Is smoking tobacco acceptable in any school of Buddhism?

Is smoking tobacco acceptable in any school of Buddhism? I think it shouldn't be considered acceptable: because of the fifth precept because of the first precept (smoking is physically harmful, so ...
6
votes
4answers
182 views

What enters the mind of an idle Buddha?

What enters the mind of a Buddha when left idle? Suppose a Buddha were confined to a hospital bed or prison cell. One cannot remain within the conditioned states of jhana indefinitely. If one is ...
6
votes
4answers
589 views

'Dukkha': What is the difference between 'suffering' & 'unsatisfactoriness'?

In Buddhism, the English words 'suffering' & 'unsatisfactoriness' are often used as translations of the Pali word 'dukkha'. What is the difference between 'suffering' & 'unsatisfactoriness'?
3
votes
4answers
548 views

Sequence in the noble eightfold path

It's clear right view is the foremost factor as without the right view one would not go for practicing the noble eightfold path at all. But when the rest is considered, is there a real sequence? My ...
3
votes
4answers
123 views

Is dukkha conventional or ultimate? Is it different from the other two marks of existence?

Is the existence of dukkha a conventional or ultimate truth? I am confused, because on the one hand, it is usually mentioned together with two other marks of existence, which clearly look like the ...
2
votes
3answers
1k views

Two-arrows paradigm (Sallatha Sutta) — in the Mahayana?

The Sallatha Sutta (SN 36.6) in the Pali Canon is well-known in the Theravada and MBI (mindfulness-based-intervention -- MBSR, MBCT, etc) worlds for the two-arrows paradigm. The first arrow is a ...
3
votes
4answers
233 views

Translating “dukkha” as “reactivity”

Daniel Brown, on p. 6 of Pointing Out the Great Way, says this (emphasis added)... The Pali word typically translated as “suffering” is dukkha, which could also be rendered as “reactivity.” For, ...
7
votes
5answers
335 views

How does the first noble truth associate dukkha with each of the five skandhas?

I'm looking at this definition of dukkha: Birth is dukkha, aging is dukkha, death is dukkha; sorrow, lamentation, pain, grief, & despair are dukkha; association with the unbeloved is ...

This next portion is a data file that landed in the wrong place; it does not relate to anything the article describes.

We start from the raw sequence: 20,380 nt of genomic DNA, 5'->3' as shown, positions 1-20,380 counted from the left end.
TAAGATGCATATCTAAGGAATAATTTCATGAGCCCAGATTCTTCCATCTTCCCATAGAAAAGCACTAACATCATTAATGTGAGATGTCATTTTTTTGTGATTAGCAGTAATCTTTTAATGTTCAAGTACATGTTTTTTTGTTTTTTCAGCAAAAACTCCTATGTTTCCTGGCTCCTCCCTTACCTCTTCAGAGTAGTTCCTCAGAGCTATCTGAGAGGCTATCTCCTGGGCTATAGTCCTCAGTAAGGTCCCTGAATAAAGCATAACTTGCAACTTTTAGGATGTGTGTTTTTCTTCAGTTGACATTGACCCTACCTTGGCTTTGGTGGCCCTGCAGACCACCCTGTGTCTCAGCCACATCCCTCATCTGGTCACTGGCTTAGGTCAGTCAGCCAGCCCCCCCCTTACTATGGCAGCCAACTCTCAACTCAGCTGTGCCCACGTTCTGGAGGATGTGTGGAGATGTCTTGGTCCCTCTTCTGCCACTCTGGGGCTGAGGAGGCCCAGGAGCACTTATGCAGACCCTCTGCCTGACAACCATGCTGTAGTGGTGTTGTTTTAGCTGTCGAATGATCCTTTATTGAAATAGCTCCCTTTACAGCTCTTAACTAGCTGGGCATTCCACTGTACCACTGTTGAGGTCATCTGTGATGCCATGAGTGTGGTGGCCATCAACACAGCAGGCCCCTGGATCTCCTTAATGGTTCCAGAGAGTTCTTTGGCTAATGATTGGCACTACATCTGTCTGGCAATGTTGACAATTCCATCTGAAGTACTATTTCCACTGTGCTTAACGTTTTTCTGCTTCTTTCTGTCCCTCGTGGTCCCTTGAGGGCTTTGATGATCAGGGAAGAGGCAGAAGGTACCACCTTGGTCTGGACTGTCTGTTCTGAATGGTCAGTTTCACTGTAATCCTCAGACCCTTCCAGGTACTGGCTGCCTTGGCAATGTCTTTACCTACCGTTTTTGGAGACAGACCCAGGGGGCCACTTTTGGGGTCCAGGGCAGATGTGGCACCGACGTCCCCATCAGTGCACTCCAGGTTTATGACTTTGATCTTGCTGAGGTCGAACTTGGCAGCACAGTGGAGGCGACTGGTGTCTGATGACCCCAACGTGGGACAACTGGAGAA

5
votes
5answers
788 views

Zen & Dukkha — Is Everything Suffering?

Thich Nhat Hanh seems to deny a major teaching on dukkha/suffering common to both Theravada and Tibetan teachings -- the idea of all-perasive suffering ("the suffering of composite things",samskara ...
3
votes
3answers
371 views

Two interpretations of the three levels of suffering, Dukkha Sutta and Tibetan

There's a wrinkle in the teachings about the three levels of suffering. The Pali Canon, in SN 38.14 -- Dukkha Sutta -- has it thus (leaving things uninterpreted for the moment): the suffering of pain ...
2
votes
3answers
242 views

What is the meaning of *suffering*?

What is the meaning of the word suffering or (pali) dukkha when it is referred to in topics around Dhamma and Vinaya or Buddhism?
2
votes
4answers
411 views

What force keeps you bonded to samsara?

Superficially, people say that there are a lot of people who love them (and vice versa), but if you analyze your life, you will find that there is no such thing as true love. I've realized that what ...
5
votes
4answers
485 views

Am I “fooling” myself?

As I practice more and more on seeing life as Dukkha, something interesting happens. I feel a greater sense of gratitude and contentment. I am not talking about seeing things as they are directly ...
1
vote
2answers
112 views

Is ignorance/unawareness Dukkha?

It is usually said that the root delusions of attachment, anger and unawareness/ignorance are the causes of Dukkha. Of the three, unawareness/ignorance is the root cause. I see very how unawareness/...
4
votes
9answers
1k views

Are Buddhists happier people?

The First Noble Truth says that cyclic existence is Dukkha. I'm not in a position to expound on the meaning of the word Dukkha, but I think everyone can agree it does not mean "happines". Still, I ...
2
votes
4answers
126 views

Do you become unhappy when happiness disappears?

Do you become unhappy when happiness disappears? Or is there some other state of mind between happiness and unhappiness?
2
votes
6answers
1k views

Difference between Samsara and Dukkha

What is the difference between the terms "samsara" and "dukkha"? What is the relationship between the two?
7
votes
4answers
440 views

Is it necessary for a Buddhist to believe that existence is suffering?

It appears that Buddhism depends on a central premise -- that all worldly existence = suffering / dukkha. Are there Buddhist teachers or traditions that teach a joyous approach to worldly life? Are ...